“Doug and Mary, and certainly my wife, and the people in this community who have done more for this place than I have,” Harbin says, joking that if the people didn’t like the restaurant, they would avoid him out of pity. “The things people have said they like the most have come from my wife’s ideas. I’m not an idea person.”
Alexa Suess of Points East Design developed the branding concept for Andy’s, choosing a bold shade of orange that took Harbin some getting used to. His sister Sherri Melchione helped decorate along with his wife, and Harbin says 17 different people helped paint the ceiling. Chef Robby Beaver, who Harbin says “has the best palate of anyone I know,” of The Frisky Oyster helped with the liquor license attorney, Charlie Manwaring and Thomas Grattan, Jr. from Sophie’s Rest offered their support, Dennis and Diane Harkoff at Legend’s gave the restaurant some of its signature décor, while Bobby Heaney from the former Skipper’s restaurant provided glassware and plates. Lynn Menaker, a longtime friend of Harbin’s, also offered financial support in getting the restaurant up and running.
“This place is more of a compilation of the last three places that I worked,” Harbin explains. “There’s a real competition for food business in this town, and a real flair to what’s going on with food, not just in this town, but with millennials everywhere, and I needed a chef to produce that.”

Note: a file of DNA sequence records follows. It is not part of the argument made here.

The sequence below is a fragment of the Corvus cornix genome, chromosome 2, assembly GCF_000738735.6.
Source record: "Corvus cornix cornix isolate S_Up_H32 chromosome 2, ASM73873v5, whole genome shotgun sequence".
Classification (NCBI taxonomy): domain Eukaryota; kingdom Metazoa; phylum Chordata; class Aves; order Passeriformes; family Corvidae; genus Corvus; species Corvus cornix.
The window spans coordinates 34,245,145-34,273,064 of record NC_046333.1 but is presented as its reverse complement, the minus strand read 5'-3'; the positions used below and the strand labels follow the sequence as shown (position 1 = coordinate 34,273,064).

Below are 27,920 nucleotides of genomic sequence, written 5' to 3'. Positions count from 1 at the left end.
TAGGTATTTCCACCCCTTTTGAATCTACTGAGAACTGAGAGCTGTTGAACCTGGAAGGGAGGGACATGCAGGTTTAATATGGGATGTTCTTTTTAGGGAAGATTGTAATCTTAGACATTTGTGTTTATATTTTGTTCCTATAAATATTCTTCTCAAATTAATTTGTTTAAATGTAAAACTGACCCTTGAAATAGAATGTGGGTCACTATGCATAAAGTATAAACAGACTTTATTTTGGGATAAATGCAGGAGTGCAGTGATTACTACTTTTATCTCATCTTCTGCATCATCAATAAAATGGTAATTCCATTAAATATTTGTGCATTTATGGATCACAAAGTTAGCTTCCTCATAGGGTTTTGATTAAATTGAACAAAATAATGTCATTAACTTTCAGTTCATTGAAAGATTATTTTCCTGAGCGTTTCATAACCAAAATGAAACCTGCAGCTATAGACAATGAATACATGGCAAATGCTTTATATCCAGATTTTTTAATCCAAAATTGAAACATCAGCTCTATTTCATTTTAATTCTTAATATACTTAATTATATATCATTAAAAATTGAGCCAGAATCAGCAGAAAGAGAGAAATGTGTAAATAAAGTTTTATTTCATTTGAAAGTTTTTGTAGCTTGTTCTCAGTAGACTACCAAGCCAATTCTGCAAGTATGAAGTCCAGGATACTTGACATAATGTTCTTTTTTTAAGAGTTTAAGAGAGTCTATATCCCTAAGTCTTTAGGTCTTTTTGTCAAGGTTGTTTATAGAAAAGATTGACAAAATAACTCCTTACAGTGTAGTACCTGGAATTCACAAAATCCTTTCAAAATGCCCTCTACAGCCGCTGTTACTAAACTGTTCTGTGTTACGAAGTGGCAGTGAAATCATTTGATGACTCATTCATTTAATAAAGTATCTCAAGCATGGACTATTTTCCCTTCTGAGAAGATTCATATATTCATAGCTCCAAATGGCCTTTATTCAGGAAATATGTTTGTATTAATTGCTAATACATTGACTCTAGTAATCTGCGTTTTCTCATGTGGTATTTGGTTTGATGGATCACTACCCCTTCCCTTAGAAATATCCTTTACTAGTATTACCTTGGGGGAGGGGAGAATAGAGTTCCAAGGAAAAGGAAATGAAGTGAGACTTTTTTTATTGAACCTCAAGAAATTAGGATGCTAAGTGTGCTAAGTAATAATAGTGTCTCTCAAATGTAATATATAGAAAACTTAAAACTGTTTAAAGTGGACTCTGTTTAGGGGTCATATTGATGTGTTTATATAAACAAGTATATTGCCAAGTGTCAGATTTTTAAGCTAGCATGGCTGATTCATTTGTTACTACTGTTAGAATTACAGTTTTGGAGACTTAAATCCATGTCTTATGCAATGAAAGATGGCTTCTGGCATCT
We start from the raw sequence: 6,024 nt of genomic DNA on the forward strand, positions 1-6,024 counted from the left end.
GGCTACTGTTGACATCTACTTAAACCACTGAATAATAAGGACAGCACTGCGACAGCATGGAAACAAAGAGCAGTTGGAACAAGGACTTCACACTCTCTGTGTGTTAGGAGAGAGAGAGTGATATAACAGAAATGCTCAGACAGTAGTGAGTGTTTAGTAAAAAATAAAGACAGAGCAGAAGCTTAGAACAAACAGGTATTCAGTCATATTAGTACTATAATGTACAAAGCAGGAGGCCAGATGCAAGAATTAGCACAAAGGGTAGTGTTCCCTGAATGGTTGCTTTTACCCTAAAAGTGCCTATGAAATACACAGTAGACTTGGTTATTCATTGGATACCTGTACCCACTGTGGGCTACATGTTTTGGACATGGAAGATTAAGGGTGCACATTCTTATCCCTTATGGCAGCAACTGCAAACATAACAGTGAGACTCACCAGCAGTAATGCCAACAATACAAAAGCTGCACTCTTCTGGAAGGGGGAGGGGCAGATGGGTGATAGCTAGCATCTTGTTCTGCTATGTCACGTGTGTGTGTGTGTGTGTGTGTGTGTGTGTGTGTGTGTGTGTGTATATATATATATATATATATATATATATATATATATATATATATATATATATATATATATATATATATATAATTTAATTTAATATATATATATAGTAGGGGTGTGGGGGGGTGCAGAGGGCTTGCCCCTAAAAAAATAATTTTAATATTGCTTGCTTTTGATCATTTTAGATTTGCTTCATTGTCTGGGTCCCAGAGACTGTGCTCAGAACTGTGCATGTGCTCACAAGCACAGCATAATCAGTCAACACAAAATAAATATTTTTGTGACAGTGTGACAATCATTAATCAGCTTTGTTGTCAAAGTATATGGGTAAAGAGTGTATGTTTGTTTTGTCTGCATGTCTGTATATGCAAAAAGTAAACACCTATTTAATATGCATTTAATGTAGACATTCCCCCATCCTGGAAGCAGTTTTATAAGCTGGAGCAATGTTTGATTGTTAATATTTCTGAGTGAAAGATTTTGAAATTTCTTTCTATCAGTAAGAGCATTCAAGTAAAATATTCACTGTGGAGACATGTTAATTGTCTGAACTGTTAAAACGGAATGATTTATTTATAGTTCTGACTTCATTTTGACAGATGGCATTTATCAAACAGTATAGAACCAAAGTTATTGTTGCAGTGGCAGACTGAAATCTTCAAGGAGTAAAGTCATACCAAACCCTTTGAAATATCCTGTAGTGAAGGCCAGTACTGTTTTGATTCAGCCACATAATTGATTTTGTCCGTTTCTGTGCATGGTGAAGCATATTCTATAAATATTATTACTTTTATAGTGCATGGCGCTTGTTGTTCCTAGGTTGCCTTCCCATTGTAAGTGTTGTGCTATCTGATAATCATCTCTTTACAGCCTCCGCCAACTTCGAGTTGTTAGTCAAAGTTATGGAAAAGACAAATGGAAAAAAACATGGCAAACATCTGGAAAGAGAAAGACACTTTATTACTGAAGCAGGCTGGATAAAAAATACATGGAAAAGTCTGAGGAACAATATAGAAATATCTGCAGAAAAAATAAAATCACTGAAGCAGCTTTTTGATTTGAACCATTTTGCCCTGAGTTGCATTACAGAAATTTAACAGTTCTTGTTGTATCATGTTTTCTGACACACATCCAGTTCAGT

Larry Evans was the guy. Harbin says having a chef like Evans is inspired by The Frisky Oyster, the sports aspect comes from Legend’s, and the comfortableness and localness is a nod to Sophie’s Rest. “All three very successful places, that’s the common denominator,” says Harbin. “[Andy’s] couldn’t have been done without a large community of help. That’s why Doug and I want to give back to the community.” The restaurant donates a portion of net proceeds from what they call Porters Friday to the Gridiron Parents and the Greenport Athletic Booster Clubs.
Humble and aware of both his strengths and weaknesses, Harbin is no stranger to some of the more difficult choices he has to make as both a bartender and an owner. He’s cut people off, been yelled at and threatened, and subsequently apologized to and thanked, many times throughout his career. He likes people, and wants people to like him, but says there is a line to be drawn in this business.
“I want to please people, my wife says to a fault, maybe she’s right — she’s usually right about most things,” he says. “I try to be a good guy, I want people to like me. But my obligation as a bartender is to think about the other customers, and as an owner, to think about the staff.”
Harbin has worked at many different places and has a few decades of experience under his belt. “I was asked many times in many places if I was an owner,” he says. “If you’re treating a place like the owner, you’re already doing a lot of things you have to do when you become an owner.” Thanks to his community and the overwhelming positive response from customers, Harbin now is embracing ownership at a place where everyone knows his name.